Be appropriate and professional
The key is to share work with others.
Write what you know
There's always someone who wants to write about zombie apocalypse. Or alien adventure. Or male childbirth.
The most effective writing is always what you know. So live it. Read it. Learn it.
“Every now and then I’ll run into really good writers who have nothing to say. And at that point you want to say, ‘Well, okay. Stop writing and go and get a job somewhere. Go around the world. Go do stuff. Go and get your heart broken and then come back and write some more.'” — Neil Gaiman, Advice for Aspiring Writers
use interesting visuals... and find something to relate to.
1. Learn the rules.
2. Forget the rules.
3. Clear the mind and meditate.
4. Write what you know.
5. Publish on the web.
Write down the first thing that comes to mind when hearing the word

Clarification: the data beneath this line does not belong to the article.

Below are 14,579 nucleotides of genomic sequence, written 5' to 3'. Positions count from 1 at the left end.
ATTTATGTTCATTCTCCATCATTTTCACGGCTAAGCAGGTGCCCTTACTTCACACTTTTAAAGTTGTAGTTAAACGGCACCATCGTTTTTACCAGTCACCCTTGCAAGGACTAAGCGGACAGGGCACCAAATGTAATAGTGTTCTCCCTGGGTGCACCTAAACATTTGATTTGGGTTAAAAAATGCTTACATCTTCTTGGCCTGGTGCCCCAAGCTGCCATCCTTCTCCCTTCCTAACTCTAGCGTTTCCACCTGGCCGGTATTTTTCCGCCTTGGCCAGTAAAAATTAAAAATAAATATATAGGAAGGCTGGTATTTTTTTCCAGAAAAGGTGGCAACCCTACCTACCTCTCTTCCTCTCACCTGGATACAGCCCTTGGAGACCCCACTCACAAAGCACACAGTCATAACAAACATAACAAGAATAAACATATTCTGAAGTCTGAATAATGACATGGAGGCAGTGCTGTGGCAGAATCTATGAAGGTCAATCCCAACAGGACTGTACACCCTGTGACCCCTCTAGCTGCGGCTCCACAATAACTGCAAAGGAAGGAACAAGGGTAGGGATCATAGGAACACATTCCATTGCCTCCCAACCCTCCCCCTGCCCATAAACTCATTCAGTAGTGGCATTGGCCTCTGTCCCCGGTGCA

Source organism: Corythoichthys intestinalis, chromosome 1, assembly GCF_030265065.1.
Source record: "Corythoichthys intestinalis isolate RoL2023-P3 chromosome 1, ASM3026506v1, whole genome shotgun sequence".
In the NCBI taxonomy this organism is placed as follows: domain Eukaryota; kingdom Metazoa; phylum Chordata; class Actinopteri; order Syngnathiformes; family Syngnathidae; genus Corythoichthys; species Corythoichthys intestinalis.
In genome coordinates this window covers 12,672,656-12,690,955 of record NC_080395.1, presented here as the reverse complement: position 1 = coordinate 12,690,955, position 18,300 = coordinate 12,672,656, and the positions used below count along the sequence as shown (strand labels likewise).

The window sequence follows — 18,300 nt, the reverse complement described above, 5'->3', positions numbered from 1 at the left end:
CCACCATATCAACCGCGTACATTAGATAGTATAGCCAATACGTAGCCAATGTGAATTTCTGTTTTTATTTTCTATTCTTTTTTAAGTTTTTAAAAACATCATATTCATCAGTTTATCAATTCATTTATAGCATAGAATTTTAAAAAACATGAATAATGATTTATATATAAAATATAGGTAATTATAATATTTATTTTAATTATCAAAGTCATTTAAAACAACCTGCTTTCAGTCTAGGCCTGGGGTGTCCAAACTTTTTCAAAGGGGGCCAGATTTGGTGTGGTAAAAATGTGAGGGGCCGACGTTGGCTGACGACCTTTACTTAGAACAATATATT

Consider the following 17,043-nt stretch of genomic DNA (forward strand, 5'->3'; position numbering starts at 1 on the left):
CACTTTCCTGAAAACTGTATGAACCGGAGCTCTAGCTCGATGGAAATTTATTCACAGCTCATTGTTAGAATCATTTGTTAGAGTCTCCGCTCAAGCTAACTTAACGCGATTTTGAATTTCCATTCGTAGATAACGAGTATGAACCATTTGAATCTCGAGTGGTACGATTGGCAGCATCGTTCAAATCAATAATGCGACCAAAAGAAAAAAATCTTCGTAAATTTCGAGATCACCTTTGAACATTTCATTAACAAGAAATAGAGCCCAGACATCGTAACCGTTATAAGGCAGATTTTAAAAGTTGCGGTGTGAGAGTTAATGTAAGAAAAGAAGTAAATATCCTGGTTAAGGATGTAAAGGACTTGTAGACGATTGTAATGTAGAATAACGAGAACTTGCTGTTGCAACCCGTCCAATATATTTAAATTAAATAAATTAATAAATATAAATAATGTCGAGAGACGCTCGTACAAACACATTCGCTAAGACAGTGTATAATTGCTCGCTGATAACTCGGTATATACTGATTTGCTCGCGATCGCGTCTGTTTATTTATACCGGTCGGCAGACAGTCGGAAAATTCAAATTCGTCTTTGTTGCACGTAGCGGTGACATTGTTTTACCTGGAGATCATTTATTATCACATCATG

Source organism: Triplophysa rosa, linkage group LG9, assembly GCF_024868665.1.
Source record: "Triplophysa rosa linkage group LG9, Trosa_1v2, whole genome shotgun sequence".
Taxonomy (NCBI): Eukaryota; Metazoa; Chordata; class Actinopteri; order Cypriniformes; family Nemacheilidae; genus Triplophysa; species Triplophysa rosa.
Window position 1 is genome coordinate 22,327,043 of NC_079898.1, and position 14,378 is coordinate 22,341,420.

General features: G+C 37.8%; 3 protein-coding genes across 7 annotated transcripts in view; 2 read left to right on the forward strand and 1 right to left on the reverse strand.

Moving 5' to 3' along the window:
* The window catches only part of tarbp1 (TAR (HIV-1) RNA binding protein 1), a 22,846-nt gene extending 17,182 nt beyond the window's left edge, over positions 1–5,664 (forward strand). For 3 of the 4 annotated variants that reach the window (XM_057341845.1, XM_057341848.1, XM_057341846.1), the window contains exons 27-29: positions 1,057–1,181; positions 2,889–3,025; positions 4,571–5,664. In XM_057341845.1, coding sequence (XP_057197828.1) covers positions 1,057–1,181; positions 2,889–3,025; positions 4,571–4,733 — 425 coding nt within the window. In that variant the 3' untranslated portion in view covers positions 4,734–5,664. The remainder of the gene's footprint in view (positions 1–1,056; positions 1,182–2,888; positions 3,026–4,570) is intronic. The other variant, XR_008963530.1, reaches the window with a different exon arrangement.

Now write anything that comes to mind after that... and after that.... and after that.... in no logical format, sentence structure or cohesive voice.
Write from your subconscious.
Blue. That car my brother used to own, you know that old horrible bomb. It was yellow and rusted. Bomb? Any bombs going off lately in the world? I dunno. Haven't heard - but that plebiscite thing is totally going off... I heard this woman saying the other day...
POINT OF VIEW
The Scarlatti Tilt
"It's very hard to live in a studio apartment with a man who's learning to play the violin."
That's what she told the police when she handed them the empty revolver.
"The grass was a lime carpet beneath my curled toes."
1. Learn the rules.
Forgetting the rules...
Stream of consciousness was used by many modernist and postmodernist writers over the last century to promote the urgency or authenticity of a character or narrator's voice.
It is a technique that breaks many rules.
More importantly, for you as a beginning writer, it is a really fun way for you to find your own voice, and experiment with different styles until you feel comfortable.
This is a practice of "letting go" so that you can tap into your creative self.
Now to really start writing....
Clear your mind.
Male Year 11 student, 2012